On appeal from the Superior Court of New Jersey, Law Division, Middlesex County, 70-2006.
NOT FOR PUBLICATION WITHOUT THE APPROVAL OF THE APPELLATE DIVISION
Submitted August 29, 2007
Before Judges A. A. Rodríguez and Parrillo.
Defendant Elliott Bates appeals from his conviction in the Perth Amboy Municipal Court*fn1 and again on appeal in the Law Division, after a trial de novo, of two counts of disorderly conduct, N.J.S.A. 2C:33-2. Judge James F. Mulvihill imposed the following sentence: a fifteen-day jail term, which was suspended, and a $500 fine. We affirm.
First we note that we have not been provided with a full transcript from the municipal court trial. However, these are the facts that we glean from the record presented to us. On July 17, 2006, Elizabeth Colavito, a clerk in the Violations Bureau of the Old Bridge Municipal Court, was approached by defendant. He complained to Colavito about an outstanding fine. Colavito explained that the fine was due. Defendant protested by "hollering and yelling." Deputy Court Administrator Barbara Casey called the police department and requested assistance.
Old Bridge Police Sergeant Robert Schlueter responded. He could hear defendant yelling before arriving at the Violations Bureau. Schlueter asked Colavito to step into the hallway to find out what the problem was. Defendant followed them and continued yelling. Schlueter told defendant to return to the lobby. Defendant refused to leave the hallway. Schlueter warned defendant that he would receive a disorderly-conduct summons if he continued to be disruptive. Defendant then demanded to see Schlueter's name tag, and threatened to charge Schlueter with disorderly conduct. Schlueter told defendant that if he was dissatisfied he could request to see the Chief of Police. The Sergeant asked Patrolman Trevor Haughney to escort defendant to the lobby.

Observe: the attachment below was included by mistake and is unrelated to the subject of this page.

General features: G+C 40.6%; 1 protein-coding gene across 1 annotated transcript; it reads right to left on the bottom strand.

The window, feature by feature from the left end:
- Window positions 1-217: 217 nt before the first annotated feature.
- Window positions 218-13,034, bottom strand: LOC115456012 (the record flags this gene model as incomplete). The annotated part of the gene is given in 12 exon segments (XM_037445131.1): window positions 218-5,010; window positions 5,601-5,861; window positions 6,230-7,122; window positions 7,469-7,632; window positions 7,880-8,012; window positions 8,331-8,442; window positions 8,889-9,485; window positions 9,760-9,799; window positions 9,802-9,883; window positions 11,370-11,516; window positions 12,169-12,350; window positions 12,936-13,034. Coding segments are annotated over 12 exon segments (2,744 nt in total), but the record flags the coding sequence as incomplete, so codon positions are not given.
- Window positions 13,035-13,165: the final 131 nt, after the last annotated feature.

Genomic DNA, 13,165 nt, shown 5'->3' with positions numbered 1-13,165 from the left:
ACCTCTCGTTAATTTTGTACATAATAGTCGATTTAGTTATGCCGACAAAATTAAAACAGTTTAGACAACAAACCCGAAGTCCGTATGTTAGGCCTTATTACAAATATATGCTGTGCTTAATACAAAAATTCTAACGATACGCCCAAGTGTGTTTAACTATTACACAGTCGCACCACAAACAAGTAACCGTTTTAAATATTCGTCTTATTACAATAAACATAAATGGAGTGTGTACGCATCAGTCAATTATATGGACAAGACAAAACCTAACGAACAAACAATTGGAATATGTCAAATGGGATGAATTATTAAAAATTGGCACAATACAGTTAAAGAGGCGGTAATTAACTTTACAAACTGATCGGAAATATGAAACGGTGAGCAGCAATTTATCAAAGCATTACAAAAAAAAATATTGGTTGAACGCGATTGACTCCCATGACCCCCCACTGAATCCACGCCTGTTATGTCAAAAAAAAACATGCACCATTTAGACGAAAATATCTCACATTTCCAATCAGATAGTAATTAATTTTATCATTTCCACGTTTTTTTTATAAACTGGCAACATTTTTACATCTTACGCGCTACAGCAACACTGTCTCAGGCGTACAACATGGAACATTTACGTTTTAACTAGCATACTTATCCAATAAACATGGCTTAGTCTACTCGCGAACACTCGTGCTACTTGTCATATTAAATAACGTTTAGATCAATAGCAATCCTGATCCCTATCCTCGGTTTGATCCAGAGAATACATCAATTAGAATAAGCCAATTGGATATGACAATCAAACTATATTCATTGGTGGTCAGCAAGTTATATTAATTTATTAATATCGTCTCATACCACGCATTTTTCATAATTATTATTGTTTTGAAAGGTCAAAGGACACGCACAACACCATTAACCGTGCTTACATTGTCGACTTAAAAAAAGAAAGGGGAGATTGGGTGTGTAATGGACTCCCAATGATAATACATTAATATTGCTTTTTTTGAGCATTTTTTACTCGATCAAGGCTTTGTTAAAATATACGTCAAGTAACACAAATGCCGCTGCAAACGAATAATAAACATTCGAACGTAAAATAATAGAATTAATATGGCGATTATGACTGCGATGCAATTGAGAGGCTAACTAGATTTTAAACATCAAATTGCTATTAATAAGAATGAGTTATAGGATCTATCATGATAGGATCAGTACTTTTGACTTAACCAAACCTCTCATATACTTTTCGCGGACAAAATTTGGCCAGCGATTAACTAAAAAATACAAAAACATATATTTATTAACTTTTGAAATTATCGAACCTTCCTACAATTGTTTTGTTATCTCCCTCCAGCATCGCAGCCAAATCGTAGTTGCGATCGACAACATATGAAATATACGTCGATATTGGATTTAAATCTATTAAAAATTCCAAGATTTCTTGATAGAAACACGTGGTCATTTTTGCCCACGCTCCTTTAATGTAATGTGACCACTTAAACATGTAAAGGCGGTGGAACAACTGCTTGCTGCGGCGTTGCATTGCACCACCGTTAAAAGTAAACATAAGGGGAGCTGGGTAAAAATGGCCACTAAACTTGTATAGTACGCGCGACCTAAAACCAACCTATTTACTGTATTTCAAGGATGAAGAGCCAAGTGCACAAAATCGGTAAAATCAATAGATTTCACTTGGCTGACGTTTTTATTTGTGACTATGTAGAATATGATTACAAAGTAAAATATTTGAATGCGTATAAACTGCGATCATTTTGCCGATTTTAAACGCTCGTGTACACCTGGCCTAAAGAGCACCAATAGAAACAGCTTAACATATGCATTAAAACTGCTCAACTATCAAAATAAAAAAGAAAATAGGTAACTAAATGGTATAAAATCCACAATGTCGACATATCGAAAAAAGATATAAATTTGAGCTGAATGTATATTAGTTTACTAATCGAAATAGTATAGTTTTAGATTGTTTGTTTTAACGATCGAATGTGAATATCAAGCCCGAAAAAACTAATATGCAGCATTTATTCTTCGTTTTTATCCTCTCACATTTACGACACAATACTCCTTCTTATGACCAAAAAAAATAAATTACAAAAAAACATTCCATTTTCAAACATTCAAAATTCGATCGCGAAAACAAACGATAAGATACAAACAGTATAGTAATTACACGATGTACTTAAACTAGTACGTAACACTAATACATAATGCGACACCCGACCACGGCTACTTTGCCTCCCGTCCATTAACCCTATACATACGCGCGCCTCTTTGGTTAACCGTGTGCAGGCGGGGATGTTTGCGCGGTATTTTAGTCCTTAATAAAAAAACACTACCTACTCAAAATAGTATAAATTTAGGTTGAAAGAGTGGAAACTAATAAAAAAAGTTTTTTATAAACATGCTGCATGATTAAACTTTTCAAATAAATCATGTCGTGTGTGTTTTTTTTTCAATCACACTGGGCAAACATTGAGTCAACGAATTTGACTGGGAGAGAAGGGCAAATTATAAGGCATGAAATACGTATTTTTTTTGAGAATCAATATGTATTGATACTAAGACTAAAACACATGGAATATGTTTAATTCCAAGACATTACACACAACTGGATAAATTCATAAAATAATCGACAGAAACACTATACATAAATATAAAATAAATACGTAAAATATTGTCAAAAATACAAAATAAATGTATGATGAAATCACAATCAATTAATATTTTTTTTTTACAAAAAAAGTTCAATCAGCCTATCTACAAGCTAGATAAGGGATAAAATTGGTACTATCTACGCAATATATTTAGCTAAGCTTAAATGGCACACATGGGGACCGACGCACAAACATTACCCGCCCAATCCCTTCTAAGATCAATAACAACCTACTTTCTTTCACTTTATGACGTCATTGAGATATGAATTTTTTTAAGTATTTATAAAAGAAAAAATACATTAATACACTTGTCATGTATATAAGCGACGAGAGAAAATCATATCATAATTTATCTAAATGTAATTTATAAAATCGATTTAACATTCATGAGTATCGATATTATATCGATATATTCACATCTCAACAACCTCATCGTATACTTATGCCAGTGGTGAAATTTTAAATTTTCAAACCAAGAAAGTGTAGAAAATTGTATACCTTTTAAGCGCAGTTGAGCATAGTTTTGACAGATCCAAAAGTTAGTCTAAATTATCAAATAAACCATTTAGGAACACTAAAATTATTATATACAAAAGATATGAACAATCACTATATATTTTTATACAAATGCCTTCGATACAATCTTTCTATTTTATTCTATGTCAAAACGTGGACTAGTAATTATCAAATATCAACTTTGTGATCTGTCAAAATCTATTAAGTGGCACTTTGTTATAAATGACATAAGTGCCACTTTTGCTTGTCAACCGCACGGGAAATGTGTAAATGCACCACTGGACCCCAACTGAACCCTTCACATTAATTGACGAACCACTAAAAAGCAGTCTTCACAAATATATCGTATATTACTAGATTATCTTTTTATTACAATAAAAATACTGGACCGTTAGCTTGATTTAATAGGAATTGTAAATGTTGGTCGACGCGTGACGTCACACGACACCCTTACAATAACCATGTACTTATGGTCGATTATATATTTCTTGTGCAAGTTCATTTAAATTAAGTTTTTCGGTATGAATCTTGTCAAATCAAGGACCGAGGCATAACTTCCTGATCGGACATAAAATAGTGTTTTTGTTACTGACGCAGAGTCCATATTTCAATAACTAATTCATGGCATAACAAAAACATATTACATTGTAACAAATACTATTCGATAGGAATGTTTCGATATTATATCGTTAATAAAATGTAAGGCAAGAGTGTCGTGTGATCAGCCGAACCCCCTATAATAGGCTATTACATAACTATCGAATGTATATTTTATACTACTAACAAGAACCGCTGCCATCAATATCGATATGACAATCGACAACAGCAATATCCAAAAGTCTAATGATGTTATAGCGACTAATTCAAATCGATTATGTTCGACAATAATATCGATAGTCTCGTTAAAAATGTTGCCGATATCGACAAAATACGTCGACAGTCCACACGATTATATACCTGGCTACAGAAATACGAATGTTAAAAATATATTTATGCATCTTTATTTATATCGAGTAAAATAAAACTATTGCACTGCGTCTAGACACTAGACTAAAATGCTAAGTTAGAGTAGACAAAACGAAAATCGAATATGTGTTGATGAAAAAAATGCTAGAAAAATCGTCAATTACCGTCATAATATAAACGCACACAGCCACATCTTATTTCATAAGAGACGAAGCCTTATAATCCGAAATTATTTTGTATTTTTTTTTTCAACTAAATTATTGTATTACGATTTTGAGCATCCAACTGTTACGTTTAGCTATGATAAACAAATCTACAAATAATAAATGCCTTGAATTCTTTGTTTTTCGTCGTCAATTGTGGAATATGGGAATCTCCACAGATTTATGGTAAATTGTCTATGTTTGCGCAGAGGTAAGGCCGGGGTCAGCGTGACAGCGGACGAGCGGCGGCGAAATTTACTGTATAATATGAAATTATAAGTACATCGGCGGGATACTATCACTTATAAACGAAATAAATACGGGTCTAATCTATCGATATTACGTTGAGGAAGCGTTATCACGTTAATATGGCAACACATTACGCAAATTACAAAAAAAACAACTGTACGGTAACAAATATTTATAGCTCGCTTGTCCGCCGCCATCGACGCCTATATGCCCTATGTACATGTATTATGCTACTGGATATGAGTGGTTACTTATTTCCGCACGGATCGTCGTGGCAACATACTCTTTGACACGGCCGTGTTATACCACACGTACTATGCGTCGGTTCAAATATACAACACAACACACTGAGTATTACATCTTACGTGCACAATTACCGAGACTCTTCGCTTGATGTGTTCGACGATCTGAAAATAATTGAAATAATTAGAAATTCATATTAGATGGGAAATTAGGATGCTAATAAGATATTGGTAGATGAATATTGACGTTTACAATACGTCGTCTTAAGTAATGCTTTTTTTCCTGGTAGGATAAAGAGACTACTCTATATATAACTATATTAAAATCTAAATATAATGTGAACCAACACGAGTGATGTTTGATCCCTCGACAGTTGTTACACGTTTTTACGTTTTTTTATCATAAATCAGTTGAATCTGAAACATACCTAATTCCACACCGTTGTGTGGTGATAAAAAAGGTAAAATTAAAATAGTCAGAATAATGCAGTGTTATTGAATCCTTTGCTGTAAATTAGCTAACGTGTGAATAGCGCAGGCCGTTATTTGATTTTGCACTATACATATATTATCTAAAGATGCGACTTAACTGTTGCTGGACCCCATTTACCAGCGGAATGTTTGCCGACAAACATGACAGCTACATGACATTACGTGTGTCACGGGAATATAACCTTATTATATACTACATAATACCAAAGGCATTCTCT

Defendant accompanied Haughney to another section of the lobby, while continuing to yell. Defendant also pointed a finger so close to Haughney's face that Haughney warned defendant that if he did not stop yelling, he would arrest him. Defendant sat down, but he continued to yell. After a few minutes, Haughney issued a disorderly conduct summons.
Defendant denied that he was loud, boisterous or hostile. His intent was to pay the fine, if it was owed. He was of the view that the fine had been stayed. He subsequently learned that the stay had been vacated.
Once the summons was issued, defendant talked to Old Bridge Sergeant Paul Moser, who suggested that defendant see a captain. Apparently, he did so. Schlueter issued the other summons for disorderly conduct. Defendant paid the fine. He filed a disorderly person's complaint against Schlueter. He returned to the lobby of the Violations Bureau, and then left.
On appeal, defendant argues that "the Brain Fingerprinting Test" would "separate the innocent from the perpetrators," and thus, discredit the State's evidence. Brain Fingerprinting is a process developed by Lawrence A. Farwell, PhD. It involves showing certain images to a person to see whether the sight of those images triggers something known as a P300 brainwave. See Jeffrey Rosen, The Brain on the Stand, N.Y. TIMES, March 11, 2007; see also Harrington v. State, 659 N.W.2d 509, 516, n.6 (Iowa 2003). Apparently, he wanted to take this test and to compel all witnesses against him to take this test.
We determine that this argument is without sufficient merit to warrant discussion in a written opinion. R. 2:11-3(e)(2). We merely note that defendant cannot compel, and the court cannot order the State's witnesses to undergo any tests in these circumstances. Defendant can take and pay for the test himself but it is not admissible in evidence.